All FEATUREs are extensions of the DNS.  We reserve FEATURE numbers 1
   to 100 for describing features of the original RFC 1034/1035 DNS
   specification that we might eventually chose to deprecate.

   Any query/response pair can be described as using a set of DNS
   FEATUREs.  Such features might for instance be:

   - Domain binary labels according to [BINARY-LABELS];

   - Extended RCODEs (the general principle, not specific values);

   - Multi-packet UDP response;

   - Increased maximum UDP payload size;

   - Character set identification in DNS labels;

   - SIG record parsing and checking;

   FEATURE numbers are handed out by IANA on a first-come-first-served
   basis.  Any revised specification of a format or function should have
   its own FEATURE number; in the IETF process, any significantly
   changed Internet-Draft should have a new FEATURE number assigned for

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   An assigned VERSION number names a set of FEATUREs.  VERSION numbers
   are assigned by the IETF through a standards action.

   Normally, any VERSION number encompasses every FEATURE of all lower
   VERSION numbers, but the possibility of removing FEATUREs exists for
   two reasons:

   - To remove the need for supporting FEATUREs that turned out to be a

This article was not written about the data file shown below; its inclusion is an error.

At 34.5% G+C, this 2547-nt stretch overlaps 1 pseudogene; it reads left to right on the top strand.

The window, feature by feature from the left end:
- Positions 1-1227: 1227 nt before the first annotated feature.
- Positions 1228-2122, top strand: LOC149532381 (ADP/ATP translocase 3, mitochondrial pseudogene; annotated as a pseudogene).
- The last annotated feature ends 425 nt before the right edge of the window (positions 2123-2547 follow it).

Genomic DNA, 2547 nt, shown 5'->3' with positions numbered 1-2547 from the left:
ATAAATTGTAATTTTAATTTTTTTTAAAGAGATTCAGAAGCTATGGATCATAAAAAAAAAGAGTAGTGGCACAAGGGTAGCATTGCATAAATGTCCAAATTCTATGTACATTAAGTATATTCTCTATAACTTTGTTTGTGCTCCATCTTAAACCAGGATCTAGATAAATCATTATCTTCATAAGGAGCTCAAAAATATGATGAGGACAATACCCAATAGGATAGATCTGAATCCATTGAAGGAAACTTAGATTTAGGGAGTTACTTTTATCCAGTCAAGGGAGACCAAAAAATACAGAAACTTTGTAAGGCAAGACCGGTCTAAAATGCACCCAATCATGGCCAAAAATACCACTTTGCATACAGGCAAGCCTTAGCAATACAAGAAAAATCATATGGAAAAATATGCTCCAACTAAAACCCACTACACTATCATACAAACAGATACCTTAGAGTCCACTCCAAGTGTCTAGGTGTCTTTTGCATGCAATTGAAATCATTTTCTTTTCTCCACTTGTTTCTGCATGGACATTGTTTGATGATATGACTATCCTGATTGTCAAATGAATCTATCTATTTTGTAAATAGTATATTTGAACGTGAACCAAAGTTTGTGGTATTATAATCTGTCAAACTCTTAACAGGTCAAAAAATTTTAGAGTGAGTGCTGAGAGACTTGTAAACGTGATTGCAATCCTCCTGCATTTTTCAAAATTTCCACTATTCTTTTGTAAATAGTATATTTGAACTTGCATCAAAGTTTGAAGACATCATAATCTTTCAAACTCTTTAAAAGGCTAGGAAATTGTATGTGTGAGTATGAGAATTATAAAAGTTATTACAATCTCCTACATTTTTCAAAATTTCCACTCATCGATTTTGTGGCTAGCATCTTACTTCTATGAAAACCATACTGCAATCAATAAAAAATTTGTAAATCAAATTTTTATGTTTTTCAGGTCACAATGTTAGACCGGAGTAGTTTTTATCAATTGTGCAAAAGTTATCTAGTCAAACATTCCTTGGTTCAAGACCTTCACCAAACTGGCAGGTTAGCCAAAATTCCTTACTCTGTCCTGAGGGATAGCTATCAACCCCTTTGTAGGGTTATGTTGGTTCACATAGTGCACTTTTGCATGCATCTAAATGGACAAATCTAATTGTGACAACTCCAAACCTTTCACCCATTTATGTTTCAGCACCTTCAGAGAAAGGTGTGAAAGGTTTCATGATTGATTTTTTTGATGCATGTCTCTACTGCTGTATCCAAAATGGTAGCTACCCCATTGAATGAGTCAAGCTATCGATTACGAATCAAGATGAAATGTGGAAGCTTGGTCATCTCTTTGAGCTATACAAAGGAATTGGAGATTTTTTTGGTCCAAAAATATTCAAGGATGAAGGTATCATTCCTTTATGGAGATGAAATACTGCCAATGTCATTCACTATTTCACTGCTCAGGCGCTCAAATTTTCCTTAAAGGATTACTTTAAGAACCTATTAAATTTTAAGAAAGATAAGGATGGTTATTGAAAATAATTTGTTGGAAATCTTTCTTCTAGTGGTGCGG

Really Bad Idea;

   - To allow replacing a badly specified FEATURE with a better
     specified FEATURE performing the same function that has a new
     FEATURE number.


   We propose to transport explicit feature sets as lists of integers
   carried in the variable RDATA portion of the EDNS0 OPT pseudo-RR.


   The OPTION-DATA for FEATURES is an ordered list of "feature numbers";
   a feature number is represented as a big-endian 16-bit unsigned
   integer, and the list is sorted into numerically increasing order.

   Each feature number names a particular protocol feature that is
   supported by the implementation that generated this OPT pseudo-RR.


   When composing a query message, the client includes an OPT record
   indicating the set of FEATUREs that:

   - Allows the client to express this query;

   - Allows the server to express all responses that the client is
     prepared to accept for this query.

   This set is expressed as a VERSION and any additional FEATURES

   The server will include an OPT pseudo-RR that indicates:

   - The highest VERSION numbers supported by the responder (for
     information only -- the client takes no action based on this);

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   - The set of FEATUREs not encompassed by the VERSION that are
     necessary to express the response.